In fact, many of those people are likely to be your friends, co-workers, colleagues or classmates. Despite declining abortion rates, nearly one in four women in the U.S. will have an abortion by the age of 45. Knowing someone who has received an abortion is actually more likely here at Notre Dame than you might think — 24% of people who get an abortion are Catholic, and a majority identify as religious.

Regardless of your opinions about abortion, the people who get them are real, they are human and they are an important part of the conversation. When we talk about bodily autonomy, we are not talking about it in an abstract sense, easily sorted out through though experiments — we are talking about very real people who deserve compassion. Not only that, by decentering the people who get abortions, it makes it easier to discount their experiences and dehumanize them further.

Beyond the fact that having compassion for people is good, there’s a pretty good argument for both the pro-life and the pro-choice camps that talking more about people who get abortions is a good strategic choice. For people who are pro-choice: Pro-life arguments focus heavily on emotional appeal, and it’s essentially impossible to convince people that you’re right if your argument focuses on laws and statistics and complex metaphors when your opponents can cut through that to talk about the death of innocents. And while the pro-life camp may think that it’s smarter to avoid talking about people who get abortions, that strategy significantly shrinks the amount of people they can convince. As I mentioned before, I’ve always been pro-choice, but I’ve been more open to hearing pro-life arguments since coming to Notre Dame. However, it’s difficult for me to listen to pro-life arguments when they lack any compassion for people who have faced or may someday face that kind of decision, especially as someone who could have an unplanned or unsafe pregnancy in my lifetime.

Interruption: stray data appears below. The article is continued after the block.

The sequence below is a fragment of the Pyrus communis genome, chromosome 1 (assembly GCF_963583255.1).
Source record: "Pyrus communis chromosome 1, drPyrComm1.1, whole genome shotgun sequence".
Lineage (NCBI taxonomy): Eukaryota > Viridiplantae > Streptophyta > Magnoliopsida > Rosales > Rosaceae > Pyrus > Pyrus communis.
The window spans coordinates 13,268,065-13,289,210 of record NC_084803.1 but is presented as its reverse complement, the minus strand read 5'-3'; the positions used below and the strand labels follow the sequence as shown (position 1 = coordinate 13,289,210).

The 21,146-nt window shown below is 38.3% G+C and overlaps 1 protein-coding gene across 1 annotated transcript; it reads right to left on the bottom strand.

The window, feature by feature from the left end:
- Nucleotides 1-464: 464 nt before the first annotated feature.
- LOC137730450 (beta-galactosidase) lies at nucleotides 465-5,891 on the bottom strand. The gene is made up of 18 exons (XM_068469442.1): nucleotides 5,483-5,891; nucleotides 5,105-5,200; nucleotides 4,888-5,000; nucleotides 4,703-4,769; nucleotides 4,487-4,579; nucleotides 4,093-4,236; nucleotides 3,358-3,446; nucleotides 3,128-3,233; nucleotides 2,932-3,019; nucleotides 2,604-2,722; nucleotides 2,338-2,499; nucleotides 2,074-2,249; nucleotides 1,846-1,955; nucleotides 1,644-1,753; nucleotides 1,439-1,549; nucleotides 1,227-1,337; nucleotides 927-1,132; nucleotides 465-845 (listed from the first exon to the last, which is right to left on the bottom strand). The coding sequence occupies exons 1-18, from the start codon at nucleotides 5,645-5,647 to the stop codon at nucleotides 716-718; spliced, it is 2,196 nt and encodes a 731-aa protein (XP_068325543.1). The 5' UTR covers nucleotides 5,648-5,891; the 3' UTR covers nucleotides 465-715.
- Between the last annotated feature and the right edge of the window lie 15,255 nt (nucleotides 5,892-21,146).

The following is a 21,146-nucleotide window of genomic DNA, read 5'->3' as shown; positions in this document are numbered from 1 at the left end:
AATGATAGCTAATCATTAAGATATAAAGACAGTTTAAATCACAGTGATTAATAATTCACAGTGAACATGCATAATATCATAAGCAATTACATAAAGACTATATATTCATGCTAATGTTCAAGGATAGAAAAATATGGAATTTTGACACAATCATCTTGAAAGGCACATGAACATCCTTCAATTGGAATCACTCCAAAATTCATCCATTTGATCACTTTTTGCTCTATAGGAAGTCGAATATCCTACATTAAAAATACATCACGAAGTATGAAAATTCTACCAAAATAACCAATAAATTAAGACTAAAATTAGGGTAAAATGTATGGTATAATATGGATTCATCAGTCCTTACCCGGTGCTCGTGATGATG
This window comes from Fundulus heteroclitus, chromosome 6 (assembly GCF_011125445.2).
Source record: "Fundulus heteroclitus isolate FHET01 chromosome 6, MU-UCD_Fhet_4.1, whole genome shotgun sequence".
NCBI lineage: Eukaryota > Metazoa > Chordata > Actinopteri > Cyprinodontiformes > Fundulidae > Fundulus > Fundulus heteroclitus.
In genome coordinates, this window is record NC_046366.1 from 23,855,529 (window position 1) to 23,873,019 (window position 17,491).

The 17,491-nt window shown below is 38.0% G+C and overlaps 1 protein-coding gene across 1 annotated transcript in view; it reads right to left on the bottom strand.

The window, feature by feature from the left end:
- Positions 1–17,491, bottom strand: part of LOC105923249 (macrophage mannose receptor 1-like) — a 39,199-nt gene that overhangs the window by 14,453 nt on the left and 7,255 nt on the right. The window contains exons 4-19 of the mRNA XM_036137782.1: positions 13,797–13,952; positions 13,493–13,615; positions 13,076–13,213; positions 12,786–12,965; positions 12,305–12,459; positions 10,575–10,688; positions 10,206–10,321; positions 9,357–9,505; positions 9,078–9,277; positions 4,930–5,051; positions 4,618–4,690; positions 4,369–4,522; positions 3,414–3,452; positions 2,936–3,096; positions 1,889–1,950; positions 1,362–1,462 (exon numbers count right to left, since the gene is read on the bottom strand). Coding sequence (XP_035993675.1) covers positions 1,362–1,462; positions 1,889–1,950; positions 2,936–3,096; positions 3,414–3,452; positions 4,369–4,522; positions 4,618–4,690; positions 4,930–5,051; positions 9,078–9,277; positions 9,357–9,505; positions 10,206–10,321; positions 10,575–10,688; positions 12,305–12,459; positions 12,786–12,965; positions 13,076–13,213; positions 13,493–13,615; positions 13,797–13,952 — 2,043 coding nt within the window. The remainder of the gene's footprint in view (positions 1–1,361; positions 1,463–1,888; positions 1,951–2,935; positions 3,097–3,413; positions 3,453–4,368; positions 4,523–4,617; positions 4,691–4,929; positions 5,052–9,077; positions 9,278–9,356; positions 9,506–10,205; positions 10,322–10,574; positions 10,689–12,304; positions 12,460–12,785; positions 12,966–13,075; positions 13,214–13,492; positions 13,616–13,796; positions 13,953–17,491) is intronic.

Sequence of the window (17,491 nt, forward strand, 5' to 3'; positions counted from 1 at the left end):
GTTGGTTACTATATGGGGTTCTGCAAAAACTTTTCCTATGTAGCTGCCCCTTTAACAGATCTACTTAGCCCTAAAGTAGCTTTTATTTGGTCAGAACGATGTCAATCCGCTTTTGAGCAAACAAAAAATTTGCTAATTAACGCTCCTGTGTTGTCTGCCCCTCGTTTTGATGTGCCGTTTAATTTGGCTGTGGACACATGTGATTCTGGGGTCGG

Debating about abortion is always tricky, and while I commend ND Right to Life and both debaters for opening up a dialogue about it, any discussion of abortion that does not include the people who receive abortions is incomplete and insincere. Whatever your personal opinion is about abortion, it is time for us to approach these conversations from a place of empathy for those faced with this difficult decision. Even if you disagree with them, and wish they had made a different choice, we must center compassion in our debates about abortion, including compassion for people who get abortions.

Ellie Konfrst is a junior majoring in political science, with minors in the Hesburgh Program for Public Service and Civil & Human rights. Originally from Des Moines, Iowa, she’s excited that people will finally be forced to listen to all of her extremely good takes. She can be reached at [email protected] or @elliekonfrst13 on Twitter.

The views expressed in this column are those of the author and not necessarily those of The Observer.